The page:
Candidates touch on downtown improvements


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With the Iowa City municipal elections less than two weeks away, the city hosted a public forum on Thursday night in which candidates discussed their various platforms and answered questions.

Hosted by the Iowa City Area Chamber of Commerce, the forum served as an avenue for citizens and the candidates to outline their concerns on a number of issues.

“Education is part of our mission, so to educate our members and the voters on the council is critically important to the economic development of our community,” said Chamber of Commerce Vice President of public policy Rebecca Neades.

All candidates in the running for City Council participated in the forum: Kingsley Botchway II, Rockne Cole, Catherine Champion, Susan Mims, Terry Dickens, and Royceann Porter.

Although the forum covered a range of topics, many candidates spoke extensively on what should happen in regards to improving downtown Iowa City.

Many candidates emphasized the point of diversifying the types of businesses downtown, which has been an important goal in the city since the passage of the 21-ordinance three years ago.

“Besides the sprucing up of downtown and making things look a little better, I believe that we have gotten some other alternatives downtown, but we need to continue looking at additional opportunities for those students and young people under the age of 21,” Mims said.

Botchway expressed similar sentiments, saying that downtown has done little to promote alternatives as of yet.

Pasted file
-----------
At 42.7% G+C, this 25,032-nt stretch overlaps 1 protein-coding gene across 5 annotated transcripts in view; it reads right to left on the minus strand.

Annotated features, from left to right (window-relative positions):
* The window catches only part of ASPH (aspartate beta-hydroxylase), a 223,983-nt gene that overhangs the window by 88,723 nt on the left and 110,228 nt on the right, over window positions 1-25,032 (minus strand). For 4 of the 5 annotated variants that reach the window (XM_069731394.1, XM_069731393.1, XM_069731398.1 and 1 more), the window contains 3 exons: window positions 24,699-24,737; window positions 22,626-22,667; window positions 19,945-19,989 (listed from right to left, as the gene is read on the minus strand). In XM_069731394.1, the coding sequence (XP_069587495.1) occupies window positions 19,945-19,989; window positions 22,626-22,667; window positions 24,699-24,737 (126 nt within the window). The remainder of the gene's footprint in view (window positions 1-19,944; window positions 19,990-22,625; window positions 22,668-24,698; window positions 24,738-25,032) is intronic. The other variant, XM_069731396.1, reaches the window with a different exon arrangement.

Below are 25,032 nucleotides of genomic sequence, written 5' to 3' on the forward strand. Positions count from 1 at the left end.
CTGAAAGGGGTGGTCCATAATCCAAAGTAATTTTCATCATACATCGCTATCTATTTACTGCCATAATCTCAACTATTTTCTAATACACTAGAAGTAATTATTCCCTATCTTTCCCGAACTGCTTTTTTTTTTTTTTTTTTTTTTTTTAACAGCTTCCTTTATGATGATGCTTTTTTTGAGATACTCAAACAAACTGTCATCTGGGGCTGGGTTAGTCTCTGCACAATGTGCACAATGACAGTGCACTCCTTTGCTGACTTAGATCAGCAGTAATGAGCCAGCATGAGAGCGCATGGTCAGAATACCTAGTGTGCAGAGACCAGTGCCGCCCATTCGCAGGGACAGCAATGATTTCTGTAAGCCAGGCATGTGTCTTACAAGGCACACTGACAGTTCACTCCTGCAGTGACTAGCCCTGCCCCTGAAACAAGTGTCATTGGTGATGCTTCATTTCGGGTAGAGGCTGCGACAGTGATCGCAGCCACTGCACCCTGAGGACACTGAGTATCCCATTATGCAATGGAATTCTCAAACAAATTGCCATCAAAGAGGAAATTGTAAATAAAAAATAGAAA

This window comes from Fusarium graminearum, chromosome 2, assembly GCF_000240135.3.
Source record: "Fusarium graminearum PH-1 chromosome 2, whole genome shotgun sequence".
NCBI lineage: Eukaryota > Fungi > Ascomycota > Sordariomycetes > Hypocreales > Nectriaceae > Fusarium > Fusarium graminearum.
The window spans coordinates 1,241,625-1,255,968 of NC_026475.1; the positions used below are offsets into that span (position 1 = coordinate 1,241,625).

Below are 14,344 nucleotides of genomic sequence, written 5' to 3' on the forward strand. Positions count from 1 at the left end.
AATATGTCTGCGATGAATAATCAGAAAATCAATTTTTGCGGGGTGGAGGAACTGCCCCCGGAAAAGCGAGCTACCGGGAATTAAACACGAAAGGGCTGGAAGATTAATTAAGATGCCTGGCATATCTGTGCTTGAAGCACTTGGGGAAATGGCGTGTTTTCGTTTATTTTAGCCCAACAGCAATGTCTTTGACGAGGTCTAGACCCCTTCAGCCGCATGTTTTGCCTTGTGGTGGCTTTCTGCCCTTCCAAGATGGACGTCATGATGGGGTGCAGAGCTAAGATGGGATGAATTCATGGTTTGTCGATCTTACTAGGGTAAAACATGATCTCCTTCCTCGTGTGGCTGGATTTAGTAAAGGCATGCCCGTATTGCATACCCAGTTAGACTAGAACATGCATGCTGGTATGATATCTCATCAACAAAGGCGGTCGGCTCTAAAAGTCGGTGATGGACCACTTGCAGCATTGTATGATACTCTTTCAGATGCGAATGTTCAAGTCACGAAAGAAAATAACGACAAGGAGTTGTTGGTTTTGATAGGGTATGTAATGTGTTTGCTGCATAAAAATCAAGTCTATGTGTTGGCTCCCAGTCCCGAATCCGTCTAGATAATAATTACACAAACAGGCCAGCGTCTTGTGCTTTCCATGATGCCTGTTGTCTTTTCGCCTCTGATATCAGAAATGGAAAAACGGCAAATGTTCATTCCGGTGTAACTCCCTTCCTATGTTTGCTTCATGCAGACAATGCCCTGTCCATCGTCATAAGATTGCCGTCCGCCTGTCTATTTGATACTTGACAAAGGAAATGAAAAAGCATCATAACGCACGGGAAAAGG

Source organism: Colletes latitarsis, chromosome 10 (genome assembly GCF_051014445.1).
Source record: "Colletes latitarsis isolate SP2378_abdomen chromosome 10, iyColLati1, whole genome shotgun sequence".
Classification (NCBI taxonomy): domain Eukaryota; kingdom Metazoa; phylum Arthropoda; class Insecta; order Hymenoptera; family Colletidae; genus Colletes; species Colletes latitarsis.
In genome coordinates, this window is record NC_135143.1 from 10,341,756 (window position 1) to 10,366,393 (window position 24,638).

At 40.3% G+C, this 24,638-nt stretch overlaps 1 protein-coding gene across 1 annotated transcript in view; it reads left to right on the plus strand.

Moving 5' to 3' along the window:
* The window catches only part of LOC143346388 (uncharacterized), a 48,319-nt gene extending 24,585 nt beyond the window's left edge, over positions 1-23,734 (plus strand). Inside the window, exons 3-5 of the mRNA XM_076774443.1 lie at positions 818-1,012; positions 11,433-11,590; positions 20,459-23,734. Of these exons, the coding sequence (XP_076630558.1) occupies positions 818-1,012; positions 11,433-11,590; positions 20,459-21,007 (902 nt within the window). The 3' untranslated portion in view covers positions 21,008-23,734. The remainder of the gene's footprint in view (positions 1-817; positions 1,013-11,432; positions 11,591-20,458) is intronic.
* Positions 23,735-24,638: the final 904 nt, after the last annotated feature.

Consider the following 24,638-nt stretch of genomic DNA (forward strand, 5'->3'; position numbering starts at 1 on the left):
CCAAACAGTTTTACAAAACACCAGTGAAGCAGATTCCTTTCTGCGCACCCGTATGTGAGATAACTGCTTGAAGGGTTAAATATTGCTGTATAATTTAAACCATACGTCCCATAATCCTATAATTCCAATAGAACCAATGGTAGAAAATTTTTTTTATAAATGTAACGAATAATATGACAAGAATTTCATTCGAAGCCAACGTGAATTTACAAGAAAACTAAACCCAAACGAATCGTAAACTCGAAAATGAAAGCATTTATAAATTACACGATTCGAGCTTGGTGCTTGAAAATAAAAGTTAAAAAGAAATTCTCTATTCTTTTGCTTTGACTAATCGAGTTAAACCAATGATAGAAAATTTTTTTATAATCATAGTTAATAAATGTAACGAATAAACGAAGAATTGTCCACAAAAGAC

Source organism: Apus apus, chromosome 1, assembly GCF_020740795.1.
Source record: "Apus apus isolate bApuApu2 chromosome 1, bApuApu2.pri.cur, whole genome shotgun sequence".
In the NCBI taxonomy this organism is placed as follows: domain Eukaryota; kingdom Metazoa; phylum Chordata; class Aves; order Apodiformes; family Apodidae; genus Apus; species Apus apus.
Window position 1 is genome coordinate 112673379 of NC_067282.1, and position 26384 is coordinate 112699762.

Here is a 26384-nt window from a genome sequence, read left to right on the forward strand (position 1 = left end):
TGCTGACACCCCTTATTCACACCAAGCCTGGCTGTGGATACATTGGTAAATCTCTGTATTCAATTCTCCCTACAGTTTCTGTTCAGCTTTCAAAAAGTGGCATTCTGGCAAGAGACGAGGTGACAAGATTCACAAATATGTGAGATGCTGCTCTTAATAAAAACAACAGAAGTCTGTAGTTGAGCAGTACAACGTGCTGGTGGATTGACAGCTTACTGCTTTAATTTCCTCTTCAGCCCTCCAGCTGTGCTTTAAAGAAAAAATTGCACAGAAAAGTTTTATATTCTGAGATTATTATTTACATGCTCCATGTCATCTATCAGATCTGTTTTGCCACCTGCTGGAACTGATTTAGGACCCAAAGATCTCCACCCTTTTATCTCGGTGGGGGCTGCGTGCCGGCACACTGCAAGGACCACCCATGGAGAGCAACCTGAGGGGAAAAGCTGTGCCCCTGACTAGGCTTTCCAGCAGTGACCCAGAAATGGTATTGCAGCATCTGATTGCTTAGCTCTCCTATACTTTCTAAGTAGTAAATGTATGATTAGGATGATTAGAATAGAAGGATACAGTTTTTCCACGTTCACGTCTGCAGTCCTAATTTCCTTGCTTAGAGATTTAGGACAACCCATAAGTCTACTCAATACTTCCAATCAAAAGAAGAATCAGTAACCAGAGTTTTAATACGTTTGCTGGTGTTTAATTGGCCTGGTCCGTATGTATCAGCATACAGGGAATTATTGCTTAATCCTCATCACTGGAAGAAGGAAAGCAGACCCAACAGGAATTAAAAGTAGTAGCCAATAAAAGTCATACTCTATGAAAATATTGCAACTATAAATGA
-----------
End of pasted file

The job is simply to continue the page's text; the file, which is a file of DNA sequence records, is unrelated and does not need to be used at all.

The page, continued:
Although the council is involved heavily in downtown development, Champion took a different view and said that instead of directly working to change downtown, the city government should work with agencies in order to minimize tax increases that come with governmental improvement of the area.

Though the meeting focused heavily on downtown issues, Botchway and Porter repeatedly pointed out the city needs to do a better job of focusing on areas of Iowa City other than the downtown district.

“We need to look further than downtown and look to see an economic plan that speaks to the entire Iowa City, so the economic development also can grow to other community members who don’t have the opportunity to contribute downtown,” Botchway said.

Cole discussed how Iowa City could be a leading arts and economic center in the state, but in order to do this, the center must focus on bringing its distinctive side into the light.

“We need to emphasize our monopoly over the unique,” he said. “We need to promote those unique cultural institutions that you can only find within the city of Iowa City.”

The forum was well-attended by citizens eager to learn about candidates before the Nov. 5 election.

“I love these events,” 30-year Iowa City resident Holly Hart said. “I think it’s really good for people to hear from the candidates, see how they convey their ideas. Oftentimes, it’s one of the few events and ways to get firsthand information about the candidates.”

Overall, Neades believes that the event served its purpose of being an educational tool for the community.

“I feel like people really got a sense of the candidates, and how they feel about issues, how they work with others, and how they’re able to communicate their positions,” she said.

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